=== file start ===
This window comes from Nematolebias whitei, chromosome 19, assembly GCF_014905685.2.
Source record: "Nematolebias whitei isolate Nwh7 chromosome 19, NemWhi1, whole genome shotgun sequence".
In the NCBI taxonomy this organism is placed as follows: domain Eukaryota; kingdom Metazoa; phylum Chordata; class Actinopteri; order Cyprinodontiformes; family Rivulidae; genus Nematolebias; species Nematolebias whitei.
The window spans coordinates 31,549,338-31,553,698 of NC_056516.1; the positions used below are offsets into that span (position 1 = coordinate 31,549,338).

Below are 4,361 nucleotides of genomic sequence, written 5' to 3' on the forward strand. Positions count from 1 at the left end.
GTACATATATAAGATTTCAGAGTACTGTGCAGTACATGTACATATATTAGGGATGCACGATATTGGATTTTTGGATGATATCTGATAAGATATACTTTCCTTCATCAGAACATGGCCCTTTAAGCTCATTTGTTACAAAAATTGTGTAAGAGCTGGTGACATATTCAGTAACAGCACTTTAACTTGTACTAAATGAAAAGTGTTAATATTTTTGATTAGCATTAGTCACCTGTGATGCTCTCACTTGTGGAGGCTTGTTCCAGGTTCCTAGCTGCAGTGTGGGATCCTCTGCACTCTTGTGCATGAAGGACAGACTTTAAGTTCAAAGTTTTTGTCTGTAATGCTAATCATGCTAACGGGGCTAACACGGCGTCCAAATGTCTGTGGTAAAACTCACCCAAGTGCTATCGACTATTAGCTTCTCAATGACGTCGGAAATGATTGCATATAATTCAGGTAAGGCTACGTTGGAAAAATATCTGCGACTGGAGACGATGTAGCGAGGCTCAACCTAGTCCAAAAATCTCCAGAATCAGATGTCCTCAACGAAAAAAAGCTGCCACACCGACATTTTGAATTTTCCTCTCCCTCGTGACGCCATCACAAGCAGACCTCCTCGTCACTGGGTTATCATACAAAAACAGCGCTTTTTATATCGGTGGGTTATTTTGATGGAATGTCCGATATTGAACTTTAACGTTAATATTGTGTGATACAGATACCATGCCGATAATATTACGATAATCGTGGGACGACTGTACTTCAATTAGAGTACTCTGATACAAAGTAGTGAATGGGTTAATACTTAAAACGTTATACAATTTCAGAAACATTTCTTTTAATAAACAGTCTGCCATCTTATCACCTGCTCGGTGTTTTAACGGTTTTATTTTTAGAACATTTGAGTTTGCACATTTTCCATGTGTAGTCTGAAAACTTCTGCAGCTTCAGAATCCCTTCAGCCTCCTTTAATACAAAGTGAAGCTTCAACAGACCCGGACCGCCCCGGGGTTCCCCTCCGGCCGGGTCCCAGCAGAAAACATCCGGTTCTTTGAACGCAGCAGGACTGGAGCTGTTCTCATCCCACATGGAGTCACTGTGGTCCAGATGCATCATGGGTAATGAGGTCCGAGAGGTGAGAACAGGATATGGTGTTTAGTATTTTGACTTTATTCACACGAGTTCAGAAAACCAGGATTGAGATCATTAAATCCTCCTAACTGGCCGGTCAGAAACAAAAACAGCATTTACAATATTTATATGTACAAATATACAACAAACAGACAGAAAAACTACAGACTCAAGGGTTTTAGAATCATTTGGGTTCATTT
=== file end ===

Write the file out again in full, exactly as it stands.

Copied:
This window comes from Nematolebias whitei, chromosome 19, assembly GCF_014905685.2.
Source record: "Nematolebias whitei isolate Nwh7 chromosome 19, NemWhi1, whole genome shotgun sequence".
In the NCBI taxonomy this organism is placed as follows: domain Eukaryota; kingdom Metazoa; phylum Chordata; class Actinopteri; order Cyprinodontiformes; family Rivulidae; genus Nematolebias; species Nematolebias whitei.
The window spans coordinates 31,549,338-31,553,698 of NC_056516.1; the positions used below are offsets into that span (position 1 = coordinate 31,549,338).

Below are 4,361 nucleotides of genomic sequence, written 5' to 3' on the forward strand. Positions count from 1 at the left end.
GTACATATATAAGATTTCAGAGTACTGTGCAGTACATGTACATATATTAGGGATGCACGATATTGGATTTTTGGATGATATCTGATAAGATATACTTTCCTTCATCAGAACATGGCCCTTTAAGCTCATTTGTTACAAAAATTGTGTAAGAGCTGGTGACATATTCAGTAACAGCACTTTAACTTGTACTAAATGAAAAGTGTTAATATTTTTGATTAGCATTAGTCACCTGTGATGCTCTCACTTGTGGAGGCTTGTTCCAGGTTCCTAGCTGCAGTGTGGGATCCTCTGCACTCTTGTGCATGAAGGACAGACTTTAAGTTCAAAGTTTTTGTCTGTAATGCTAATCATGCTAACGGGGCTAACACGGCGTCCAAATGTCTGTGGTAAAACTCACCCAAGTGCTATCGACTATTAGCTTCTCAATGACGTCGGAAATGATTGCATATAATTCAGGTAAGGCTACGTTGGAAAAATATCTGCGACTGGAGACGATGTAGCGAGGCTCAACCTAGTCCAAAAATCTCCAGAATCAGATGTCCTCAACGAAAAAAAGCTGCCACACCGACATTTTGAATTTTCCTCTCCCTCGTGACGCCATCACAAGCAGACCTCCTCGTCACTGGGTTATCATACAAAAACAGCGCTTTTTATATCGGTGGGTTATTTTGATGGAATGTCCGATATTGAACTTTAACGTTAATATTGTGTGATACAGATACCATGCCGATAATATTACGATAATCGTGGGACGACTGTACTTCAATTAGAGTACTCTGATACAAAGTAGTGAATGGGTTAATACTTAAAACGTTATACAATTTCAGAAACATTTCTTTTAATAAACAGTCTGCCATCTTATCACCTGCTCGGTGTTTTAACGGTTTTATTTTTAGAACATTTGAGTTTGCACATTTTCCATGTGTAGTCTGAAAACTTCTGCAGCTTCAGAATCCCTTCAGCCTCCTTTAATACAAAGTGAAGCTTCAACAGACCCGGACCGCCCCGGGGTTCCCCTCCGGCCGGGTCCCAGCAGAAAACATCCGGTTCTTTGAACGCAGCAGGACTGGAGCTGTTCTCATCCCACATGGAGTCACTGTGGTCCAGATGCATCATGGGTAATGAGGTCCGAGAGGTGAGAACAGGATATGGTGTTTAGTATTTTGACTTTATTCACACGAGTTCAGAAAACCAGGATTGAGATCATTAAATCCTCCTAACTGGCCGGTCAGAAACAAAAACAGCATTTACAATATTTATATGTACAAATATACAACAAACAGACAGAAAAACTACAGACTCAAGGGTTTTAGAATCATTTGGGTTCATTT